In a previous post I suggested that the source of pastoral authority is simply “a willingness to share one’s own spiritual journey with others.” If that’s the case, what aspects of the journey are most likely to contribute both to the spiritual wellbeing of the minister as well as the minister’s ability to serve the community?
Or as Jean Stairs puts it in her book Listening for the Soul: Pastoral Care and Spiritual Direction: “How do pastoral caregivers sustain spiritual practices that nourish their own souls? What spiritual practices foster credibility and increased openness to listen for the stirring of God in others?”
According to Stairs, ministerial integrity and pastoral credibility are enhanced when clergy “view spiritual practices as public activities.” Stairs offers three spiritual practices that, while not exhaustive, “have the greatest potential to animate pastoral care in a contemporary context.”
They can move us toward soulful pastoral care because they aim to resist fragmentation in society, the breakdown of human relatedness, and relentless competitiveness and drivenness.
The three practices are:
I appreciate the approach Stairs is taking here because I’ve found it helpful to think of my spiritual practices in terms of the values they express. I call it a values-based, practice-oriented spirituality. I also like to get the most value (as in worth) from my spiritual practice. So if practicing parts of my spiritual aspirations publicly can increase my effectiveness as a spiritual leader and guide, then I’m in.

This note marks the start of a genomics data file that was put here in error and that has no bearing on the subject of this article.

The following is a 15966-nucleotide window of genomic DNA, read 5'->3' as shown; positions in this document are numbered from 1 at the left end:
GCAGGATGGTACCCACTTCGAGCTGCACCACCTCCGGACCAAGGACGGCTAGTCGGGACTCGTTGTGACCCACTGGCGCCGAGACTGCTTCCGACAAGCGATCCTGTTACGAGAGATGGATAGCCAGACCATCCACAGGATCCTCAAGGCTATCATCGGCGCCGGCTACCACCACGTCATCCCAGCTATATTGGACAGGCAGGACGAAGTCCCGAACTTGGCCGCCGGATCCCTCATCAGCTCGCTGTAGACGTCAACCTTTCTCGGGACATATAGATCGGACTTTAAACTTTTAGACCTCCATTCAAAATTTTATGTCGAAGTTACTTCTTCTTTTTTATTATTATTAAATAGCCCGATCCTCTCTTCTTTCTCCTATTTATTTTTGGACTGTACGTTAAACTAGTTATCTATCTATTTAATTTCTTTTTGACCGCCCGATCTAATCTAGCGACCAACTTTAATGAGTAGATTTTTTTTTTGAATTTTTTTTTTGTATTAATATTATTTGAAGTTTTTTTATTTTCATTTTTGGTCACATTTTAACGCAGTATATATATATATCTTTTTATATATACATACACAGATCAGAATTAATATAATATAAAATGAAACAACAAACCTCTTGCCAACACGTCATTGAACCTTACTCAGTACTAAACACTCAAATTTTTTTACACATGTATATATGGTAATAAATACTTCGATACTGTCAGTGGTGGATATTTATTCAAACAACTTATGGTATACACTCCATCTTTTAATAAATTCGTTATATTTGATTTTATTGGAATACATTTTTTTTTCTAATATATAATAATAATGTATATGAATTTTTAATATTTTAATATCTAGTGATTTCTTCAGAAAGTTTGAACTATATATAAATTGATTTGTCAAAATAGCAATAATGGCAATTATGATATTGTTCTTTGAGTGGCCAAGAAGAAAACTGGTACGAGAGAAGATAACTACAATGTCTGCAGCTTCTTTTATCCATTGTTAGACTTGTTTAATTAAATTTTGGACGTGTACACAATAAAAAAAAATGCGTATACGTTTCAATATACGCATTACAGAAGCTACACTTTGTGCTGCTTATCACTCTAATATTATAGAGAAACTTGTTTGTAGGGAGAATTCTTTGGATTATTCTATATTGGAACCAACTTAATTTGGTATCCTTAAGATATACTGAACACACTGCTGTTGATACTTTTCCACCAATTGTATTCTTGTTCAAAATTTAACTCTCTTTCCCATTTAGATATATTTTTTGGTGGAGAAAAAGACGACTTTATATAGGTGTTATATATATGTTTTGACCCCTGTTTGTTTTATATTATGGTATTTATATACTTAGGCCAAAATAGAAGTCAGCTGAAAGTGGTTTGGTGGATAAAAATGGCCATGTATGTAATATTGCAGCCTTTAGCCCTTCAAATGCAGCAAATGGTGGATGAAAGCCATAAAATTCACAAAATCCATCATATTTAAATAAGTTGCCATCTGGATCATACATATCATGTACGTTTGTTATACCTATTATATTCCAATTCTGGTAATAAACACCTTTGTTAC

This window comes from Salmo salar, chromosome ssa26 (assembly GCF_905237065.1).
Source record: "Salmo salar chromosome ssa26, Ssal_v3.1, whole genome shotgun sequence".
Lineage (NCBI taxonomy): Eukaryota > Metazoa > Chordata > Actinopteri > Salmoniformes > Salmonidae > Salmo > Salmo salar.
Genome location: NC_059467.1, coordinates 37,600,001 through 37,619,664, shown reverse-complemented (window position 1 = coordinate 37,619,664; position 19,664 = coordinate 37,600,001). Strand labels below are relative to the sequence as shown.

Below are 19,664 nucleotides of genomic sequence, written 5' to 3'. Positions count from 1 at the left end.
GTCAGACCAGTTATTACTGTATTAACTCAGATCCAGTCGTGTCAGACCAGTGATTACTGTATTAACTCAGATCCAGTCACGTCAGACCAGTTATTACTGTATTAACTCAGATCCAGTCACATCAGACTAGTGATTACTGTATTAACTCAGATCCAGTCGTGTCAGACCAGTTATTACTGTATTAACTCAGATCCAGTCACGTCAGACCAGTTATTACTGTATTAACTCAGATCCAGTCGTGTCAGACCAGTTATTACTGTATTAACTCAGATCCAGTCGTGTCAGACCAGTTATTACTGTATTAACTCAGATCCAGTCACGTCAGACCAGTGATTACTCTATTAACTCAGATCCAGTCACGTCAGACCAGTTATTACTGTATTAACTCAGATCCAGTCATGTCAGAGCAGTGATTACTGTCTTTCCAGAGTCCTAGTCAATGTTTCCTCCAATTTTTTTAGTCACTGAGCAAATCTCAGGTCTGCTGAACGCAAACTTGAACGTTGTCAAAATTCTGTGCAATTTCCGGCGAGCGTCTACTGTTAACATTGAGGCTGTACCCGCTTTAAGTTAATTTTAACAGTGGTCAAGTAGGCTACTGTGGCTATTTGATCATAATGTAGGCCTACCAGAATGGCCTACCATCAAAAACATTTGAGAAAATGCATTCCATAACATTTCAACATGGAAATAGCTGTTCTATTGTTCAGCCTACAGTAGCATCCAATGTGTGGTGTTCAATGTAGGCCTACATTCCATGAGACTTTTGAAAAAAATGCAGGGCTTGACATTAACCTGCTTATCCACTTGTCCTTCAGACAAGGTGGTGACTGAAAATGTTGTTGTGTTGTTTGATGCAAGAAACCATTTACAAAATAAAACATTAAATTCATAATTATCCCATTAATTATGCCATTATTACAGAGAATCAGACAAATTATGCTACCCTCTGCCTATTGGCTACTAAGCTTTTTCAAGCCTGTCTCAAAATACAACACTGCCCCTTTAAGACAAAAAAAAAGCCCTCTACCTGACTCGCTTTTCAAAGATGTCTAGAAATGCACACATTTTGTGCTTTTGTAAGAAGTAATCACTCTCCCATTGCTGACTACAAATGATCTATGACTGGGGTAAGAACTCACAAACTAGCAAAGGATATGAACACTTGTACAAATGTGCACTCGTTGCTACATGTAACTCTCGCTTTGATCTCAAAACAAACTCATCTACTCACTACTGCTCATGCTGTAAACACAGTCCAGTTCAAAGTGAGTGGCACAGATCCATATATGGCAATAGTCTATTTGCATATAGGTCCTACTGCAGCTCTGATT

Let’s look a little closer at the three practices Stairs suggests.
Practicing Hospitality. Stairs says that “practicing hospitality is a way to become more whole and at home in God” (or “at home in the universe” to use Wilfred Cantwell Smith’s phrase). She goes on to say that “the spiritual practice of hospitality reminds us that at the core of every human soul lies some basic longing.” One of the primary tasks of both pastoral care and spiritual direction is to help others notice and attend to that longing.
Practicing Sabbath-Keeping. This is almost a no-brainer: “Pastoral caregivers will be enlivened in spirit and more able to offer care from a strong, healthy foundation if they are regular keepers of the sabbath.” Remember, “the sabbath can be kept through the regular practice of setting aside one day a week or making some special quality of time available.”
Practicing Simplicity. This means, according to Stairs, “living in such a way to foster a sense of right proportion and right relation within the various circles of our lives.” She frames it this way: “A commitment to simplicity reflects a desire not to be harmful, ostentatious, or competitive, but instead to elevate the human spirit through choices that honor the interdependence of all life.”
There are tons of excellent resources on all of these practices. My favorites are Radical Hospitality: Benedict’s Way of Love, by Father Daniel Homan, O.S.B. and Lonni Collins Pratt; Sabbath: Finding Rest, Renewal, and Delight in Our Busy Lives, by Wayne Mueller; and Everyday Simplicity: A Practical Guide to Spiritual Growth, by Robert J. Wicks.
If you’ve got a favorite book or resource on one or more of these practices, or if you’d think there are more spiritual practices that are particularly helpful for clergy, I’d love to hear about them! Please share in the comments.